In a unanimous direct democracy, the state and its subjects are one, identical body. In such a society, no law is binding that does not enjoy the explicit endorsement of every individual within the jurisdiction of the state. There may still exist a discriminate application of some particular law, if there is unanimous agreement that it should be applied discriminately. For example, there may be unanimous agreement that those individuals that fall within a certain income bracket be taxed more heavily than others. However, no single group, distinct in any way from the society as a whole, has a monopoly on the legitimate sanction of violence. In other words, the state is composed of everyone. Such a society must be relegated to the realm of hypothesis, since a collection of people so utterly identical in thought and occupying the same physical space has yet to exist.

    However, there need not be unanimous agreement upon every decision for the state to enjoy the unanimous sanction of its subjects. Alternatively, the people of a given territory may unanimously decide to vest political authority in a state of their own creation, which then has the authority to rule in accordance with the agreement (Locke, 1988). The resulting state would hold a monopoly on the legitimate sanction of violence, but the origin of that right is, in this case, clear — the unanimous sanction of its subjects.

    This is the rationale behind the social contract: there need not be unanimous agreement on every decision in order for the state to be legitimate, rather, only on the initial decision “to joyn [sic] and unite into a Community, for… comfortable, safe, and peaceable living one amongst another, in a secure enjoyment of… Properties, and a greater Security against any that are not of it” (Locke, 1988, p. 351).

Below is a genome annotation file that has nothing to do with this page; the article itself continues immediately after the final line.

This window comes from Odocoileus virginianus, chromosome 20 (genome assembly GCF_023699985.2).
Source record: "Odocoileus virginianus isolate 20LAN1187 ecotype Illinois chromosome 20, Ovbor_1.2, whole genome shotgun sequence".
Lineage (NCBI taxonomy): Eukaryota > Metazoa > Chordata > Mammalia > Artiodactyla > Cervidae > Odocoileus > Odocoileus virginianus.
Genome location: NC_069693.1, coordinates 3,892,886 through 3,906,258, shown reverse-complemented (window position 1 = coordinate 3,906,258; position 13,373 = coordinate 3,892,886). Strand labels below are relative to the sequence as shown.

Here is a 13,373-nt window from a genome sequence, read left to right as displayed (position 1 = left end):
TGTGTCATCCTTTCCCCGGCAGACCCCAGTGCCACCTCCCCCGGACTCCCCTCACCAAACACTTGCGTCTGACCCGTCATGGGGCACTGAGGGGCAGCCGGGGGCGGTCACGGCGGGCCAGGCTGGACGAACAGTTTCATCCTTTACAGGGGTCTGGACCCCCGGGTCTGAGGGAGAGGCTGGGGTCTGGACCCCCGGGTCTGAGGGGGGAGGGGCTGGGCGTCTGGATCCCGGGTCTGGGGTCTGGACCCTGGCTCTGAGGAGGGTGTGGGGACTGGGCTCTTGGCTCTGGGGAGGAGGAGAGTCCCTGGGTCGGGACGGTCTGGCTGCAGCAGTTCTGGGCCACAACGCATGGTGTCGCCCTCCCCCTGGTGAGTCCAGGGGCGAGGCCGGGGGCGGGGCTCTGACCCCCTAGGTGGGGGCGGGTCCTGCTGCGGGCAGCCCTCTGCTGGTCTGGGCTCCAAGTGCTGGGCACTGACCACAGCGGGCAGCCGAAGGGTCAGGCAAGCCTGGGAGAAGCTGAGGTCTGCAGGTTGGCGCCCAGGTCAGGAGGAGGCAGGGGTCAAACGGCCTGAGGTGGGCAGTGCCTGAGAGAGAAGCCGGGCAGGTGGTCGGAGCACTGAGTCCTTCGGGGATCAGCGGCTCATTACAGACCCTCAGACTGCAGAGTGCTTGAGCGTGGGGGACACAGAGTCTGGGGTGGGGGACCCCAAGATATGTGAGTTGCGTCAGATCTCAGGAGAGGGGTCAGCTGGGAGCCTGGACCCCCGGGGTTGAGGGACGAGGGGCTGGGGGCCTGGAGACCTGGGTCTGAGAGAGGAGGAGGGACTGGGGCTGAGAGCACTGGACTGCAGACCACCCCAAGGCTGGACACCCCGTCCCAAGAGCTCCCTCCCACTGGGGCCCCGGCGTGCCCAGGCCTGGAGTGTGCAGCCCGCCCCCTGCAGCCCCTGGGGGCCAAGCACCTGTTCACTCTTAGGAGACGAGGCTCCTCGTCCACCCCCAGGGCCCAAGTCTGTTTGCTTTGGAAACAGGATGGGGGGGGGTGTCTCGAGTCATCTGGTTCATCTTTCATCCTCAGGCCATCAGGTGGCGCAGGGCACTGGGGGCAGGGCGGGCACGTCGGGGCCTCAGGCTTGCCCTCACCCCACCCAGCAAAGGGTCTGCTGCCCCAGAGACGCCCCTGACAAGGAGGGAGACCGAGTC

The hypothetical state justified by the social contract is not restricted to any particular form. However unlikely it may be that a group of free individuals would agree “that all of them but one, should be under the restraint of Laws, but that he should still retain all the Liberty of the State of Nature, increased with Power, and made licentious by Impunity” (Locke, 1988, p. 328), such a society would have as much legitimacy as one in which the majority is the recognized authority. As long as there is unanimous agreement upon a certain arrangement, it matters not the particular arrangement.

    If, within a given territory, there exist irreconcilable differences of opinion regarding the formation of the state, social contract theory cannot be used as a justification for a state that rules over that territory. If people are left free to choose to endorse or refuse the terms of the contract, the resulting political authority could not be said to have a monopoly on the legitimate sanction of violence, and thus is not a state.  If those who refuse to endorse the social contract are forcibly brought under its authority or expelled from the territory, then, indeed, a state has been established, but without universal sanction. The source of the state’s monopoly on the legitimate sanction of violence would, in that case, remain unknown. Thus, if even one man, within a territory of thousands, voices opposition to the formation of a state, its creation would not be in accordance with social contract theory. Rather, were the state formed, it would be a democratic decision, in which the opinion of the overwhelming majority prevailed and the dissent of one was silenced.

    Aside from disagreements over what form the state should take, it is, furthermore, entirely reasonable to suppose that some individuals will refuse to consent to any political rule, choosing not to “devest [sic] [themselves] of [their] Natural Liberty, and [put] on the bonds of Civil Society” (Locke, 1988, p. 330-331).